Cameron Bancroft and Steve Smith are under harsh criticism after confessing about deliberate attempt to tamper the ball for additional help for the bowlers. Australian captain Steve Smith first dubbed the act as a ‘brain-fade’ moment and now has termed it a ‘big mistake’.
The 28-year-old skipper has been on the receiving end of some tough criticism by former players, commentators and fans from all around the world after the captain admitted being the mastermind.
Some of them have even asked him to step down from the captaincy. Whereas, Bancroft is also receiving censure from everyone.
Cricket Australia has stated that they will start their investigation on the issue. Smith has resigned from captaincy for the remainder of the Newlands Test, the skipper and Bancroft might not get severe punishment, but not everyone who had previously been found guilty of ball-tampering got an easy way out.
Here is a look at some incidents of cricketers caught being a little too clever on the field, with varying levels of consequences:
During India tour of South Africa in 2001, Sachin Tendulkar was punished for ball-tampering. In the controversial tour, match referee Mike Dennes referred to a video of Sachin rubbing his fingers on the seam of the ball. While Sachin said he was just trying to remove dirt from the wet ball, the match referee did not listen to anybody and handed Sachin and five other players suspension, including Sourav Ganguly and Virender Sehwag. After some harsh criticism from the Indian media and some allegations of racism, South African Cricket Board decided to dismiss Dennes from officiating the match. With no referee, the ICC did not grant that match an official status and Shaun Pollock’s century was never counted.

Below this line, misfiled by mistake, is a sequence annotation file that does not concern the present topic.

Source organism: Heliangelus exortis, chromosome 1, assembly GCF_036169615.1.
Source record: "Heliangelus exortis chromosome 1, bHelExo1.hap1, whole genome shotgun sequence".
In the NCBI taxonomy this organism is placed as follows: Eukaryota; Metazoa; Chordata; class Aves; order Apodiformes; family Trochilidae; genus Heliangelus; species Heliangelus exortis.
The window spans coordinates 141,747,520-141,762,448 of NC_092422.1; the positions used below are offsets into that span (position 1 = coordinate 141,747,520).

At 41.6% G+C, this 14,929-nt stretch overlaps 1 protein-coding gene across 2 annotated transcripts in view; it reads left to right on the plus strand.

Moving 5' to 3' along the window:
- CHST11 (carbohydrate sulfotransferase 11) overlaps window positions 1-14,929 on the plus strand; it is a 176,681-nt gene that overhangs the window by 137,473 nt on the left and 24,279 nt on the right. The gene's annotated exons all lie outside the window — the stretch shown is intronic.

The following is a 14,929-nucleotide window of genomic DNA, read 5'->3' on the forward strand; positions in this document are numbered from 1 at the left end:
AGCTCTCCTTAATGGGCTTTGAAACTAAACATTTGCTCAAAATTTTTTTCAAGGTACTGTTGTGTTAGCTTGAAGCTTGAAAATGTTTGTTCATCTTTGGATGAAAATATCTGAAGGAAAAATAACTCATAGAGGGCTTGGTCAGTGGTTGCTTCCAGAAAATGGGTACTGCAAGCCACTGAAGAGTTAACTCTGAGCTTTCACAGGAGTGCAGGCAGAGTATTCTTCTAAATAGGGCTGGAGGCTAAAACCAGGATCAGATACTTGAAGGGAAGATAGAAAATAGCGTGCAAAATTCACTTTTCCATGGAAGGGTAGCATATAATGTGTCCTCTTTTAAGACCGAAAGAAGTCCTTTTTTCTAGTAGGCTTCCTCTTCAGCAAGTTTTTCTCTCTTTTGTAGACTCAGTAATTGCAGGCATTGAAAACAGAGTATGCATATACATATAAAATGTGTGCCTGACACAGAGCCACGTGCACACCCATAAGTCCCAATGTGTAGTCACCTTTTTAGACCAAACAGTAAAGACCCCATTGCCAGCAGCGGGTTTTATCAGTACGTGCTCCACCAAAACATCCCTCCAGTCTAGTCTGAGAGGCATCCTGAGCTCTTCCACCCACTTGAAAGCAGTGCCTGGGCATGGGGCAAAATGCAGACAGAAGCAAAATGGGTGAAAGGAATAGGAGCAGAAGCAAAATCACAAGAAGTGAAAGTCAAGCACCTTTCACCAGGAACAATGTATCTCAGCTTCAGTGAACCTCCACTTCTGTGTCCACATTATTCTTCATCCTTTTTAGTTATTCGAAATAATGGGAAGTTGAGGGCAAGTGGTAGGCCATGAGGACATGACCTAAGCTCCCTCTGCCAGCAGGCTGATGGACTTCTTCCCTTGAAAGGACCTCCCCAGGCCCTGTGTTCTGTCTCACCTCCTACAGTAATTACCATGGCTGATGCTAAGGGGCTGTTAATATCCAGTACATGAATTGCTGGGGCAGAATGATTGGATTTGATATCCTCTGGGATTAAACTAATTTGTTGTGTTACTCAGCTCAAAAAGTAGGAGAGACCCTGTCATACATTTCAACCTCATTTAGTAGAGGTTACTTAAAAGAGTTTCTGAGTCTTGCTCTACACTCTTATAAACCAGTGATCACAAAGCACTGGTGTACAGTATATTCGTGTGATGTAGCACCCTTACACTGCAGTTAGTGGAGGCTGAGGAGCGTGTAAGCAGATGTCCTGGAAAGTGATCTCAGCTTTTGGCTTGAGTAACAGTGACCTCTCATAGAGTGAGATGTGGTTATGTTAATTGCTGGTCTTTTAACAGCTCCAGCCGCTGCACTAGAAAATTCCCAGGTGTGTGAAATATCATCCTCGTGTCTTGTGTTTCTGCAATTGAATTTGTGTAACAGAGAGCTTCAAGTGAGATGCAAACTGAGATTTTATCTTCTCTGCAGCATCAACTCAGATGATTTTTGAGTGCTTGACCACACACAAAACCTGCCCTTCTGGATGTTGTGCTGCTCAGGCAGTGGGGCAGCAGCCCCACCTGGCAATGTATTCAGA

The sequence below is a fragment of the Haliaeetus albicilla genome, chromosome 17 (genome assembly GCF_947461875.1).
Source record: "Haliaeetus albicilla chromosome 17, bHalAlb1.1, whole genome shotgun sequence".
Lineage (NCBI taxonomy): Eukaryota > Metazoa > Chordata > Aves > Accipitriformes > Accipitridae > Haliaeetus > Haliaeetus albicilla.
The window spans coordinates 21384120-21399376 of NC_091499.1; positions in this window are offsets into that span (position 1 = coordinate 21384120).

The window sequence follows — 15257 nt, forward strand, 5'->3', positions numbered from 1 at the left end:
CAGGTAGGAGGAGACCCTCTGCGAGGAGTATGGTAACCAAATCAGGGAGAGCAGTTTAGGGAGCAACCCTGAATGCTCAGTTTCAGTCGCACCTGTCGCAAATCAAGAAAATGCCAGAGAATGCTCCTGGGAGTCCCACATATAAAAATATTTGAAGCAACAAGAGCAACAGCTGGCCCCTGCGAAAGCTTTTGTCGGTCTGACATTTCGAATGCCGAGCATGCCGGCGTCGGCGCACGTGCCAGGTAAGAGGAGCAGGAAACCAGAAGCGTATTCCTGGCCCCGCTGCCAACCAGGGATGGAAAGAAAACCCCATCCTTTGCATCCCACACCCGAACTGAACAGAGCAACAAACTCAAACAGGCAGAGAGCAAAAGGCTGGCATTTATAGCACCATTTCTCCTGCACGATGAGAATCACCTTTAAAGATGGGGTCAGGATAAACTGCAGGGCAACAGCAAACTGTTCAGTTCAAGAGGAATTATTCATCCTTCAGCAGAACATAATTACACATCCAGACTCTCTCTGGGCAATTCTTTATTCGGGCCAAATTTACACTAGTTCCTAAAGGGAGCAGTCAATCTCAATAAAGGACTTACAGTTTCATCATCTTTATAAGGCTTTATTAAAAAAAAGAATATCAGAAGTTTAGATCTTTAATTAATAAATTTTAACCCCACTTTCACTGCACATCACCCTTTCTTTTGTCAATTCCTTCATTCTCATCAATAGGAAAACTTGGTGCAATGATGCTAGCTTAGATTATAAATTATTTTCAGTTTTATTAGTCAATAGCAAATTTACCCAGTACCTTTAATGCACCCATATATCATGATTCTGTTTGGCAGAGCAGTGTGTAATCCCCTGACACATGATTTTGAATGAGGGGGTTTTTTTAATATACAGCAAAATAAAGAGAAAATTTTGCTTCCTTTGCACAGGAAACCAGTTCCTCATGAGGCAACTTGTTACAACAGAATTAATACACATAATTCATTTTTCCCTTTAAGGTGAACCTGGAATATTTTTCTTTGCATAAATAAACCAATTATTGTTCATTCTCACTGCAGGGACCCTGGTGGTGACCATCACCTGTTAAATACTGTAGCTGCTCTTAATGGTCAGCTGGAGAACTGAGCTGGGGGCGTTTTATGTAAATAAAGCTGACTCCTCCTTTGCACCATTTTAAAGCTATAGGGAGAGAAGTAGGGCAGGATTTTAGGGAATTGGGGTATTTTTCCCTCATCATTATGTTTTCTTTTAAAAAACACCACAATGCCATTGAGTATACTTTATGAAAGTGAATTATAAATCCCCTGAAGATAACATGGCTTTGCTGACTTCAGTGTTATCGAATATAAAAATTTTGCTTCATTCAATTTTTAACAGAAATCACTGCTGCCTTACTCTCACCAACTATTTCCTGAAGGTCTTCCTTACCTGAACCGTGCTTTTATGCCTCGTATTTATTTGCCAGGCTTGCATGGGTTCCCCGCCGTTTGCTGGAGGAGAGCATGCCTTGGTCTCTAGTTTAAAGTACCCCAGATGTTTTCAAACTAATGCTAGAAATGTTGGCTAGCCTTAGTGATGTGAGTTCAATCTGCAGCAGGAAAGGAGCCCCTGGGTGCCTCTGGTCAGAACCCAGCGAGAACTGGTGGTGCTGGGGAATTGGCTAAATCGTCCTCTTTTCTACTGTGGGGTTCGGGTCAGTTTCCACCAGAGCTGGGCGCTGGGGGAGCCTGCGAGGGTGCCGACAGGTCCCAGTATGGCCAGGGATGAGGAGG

2. Waqar Younis
Waqar Younis was fined 50 per cent of the match fees and was handed a one-match ban, when Pakistan toured Sri Lanka in 2000, becoming the first player to be fined for ball-tampering.
Although the allegations were never proved, Pakistan has been ill-famed for numerous allegations of ball-tampering. The reverse swing master was found working on the ball with his fingers through the seam, followed by a ban.
During the 2002-03 Pakistan tour of Zimbabwe, the Rawalpindi express was admonished of tampering with the ball. Allegations were later confirmed after investigation. Shoaib Akhtar has been on the wrong side in many cases, and was caught biting the seam, rubbing chewing-gum and various other things throughout his career. The paceman has faced the opposite side of Law 42.3 (The umpire shall award 5 Penalty runs to the opposing team).
Faf du Plessis was fined 50 per cent of his match fee after he pleaded guilty of tampering the ball.
The current South African skipper rubbed the ball on the zipper of his pants pocket. The umpires awarded a five-run penalty against the Proteas. AB de Villiers insisted ‘we are not cheats’ after the match.
5. Marcus Trescothick
Ashes 2005 was famous because England broke a 19-year run of being on the losing side. Some devastating display of reverse swing by Andrew Flintoff, Simon Jones and Steve Harmission took England to the winning rope. Marcus Trescothick later revealed in his autobiography that is was his responsibility to keep the shine on the ball “with a bit of spit and a lot of polish.”
“It had been common knowledge in county cricket for some time that certain sweets produced saliva which, when applied to the ball for cleaning purposes, enabled it to keep its shine for longer and therefore its swing,” he said. Australia did not press any charges against the England side and let it pass on.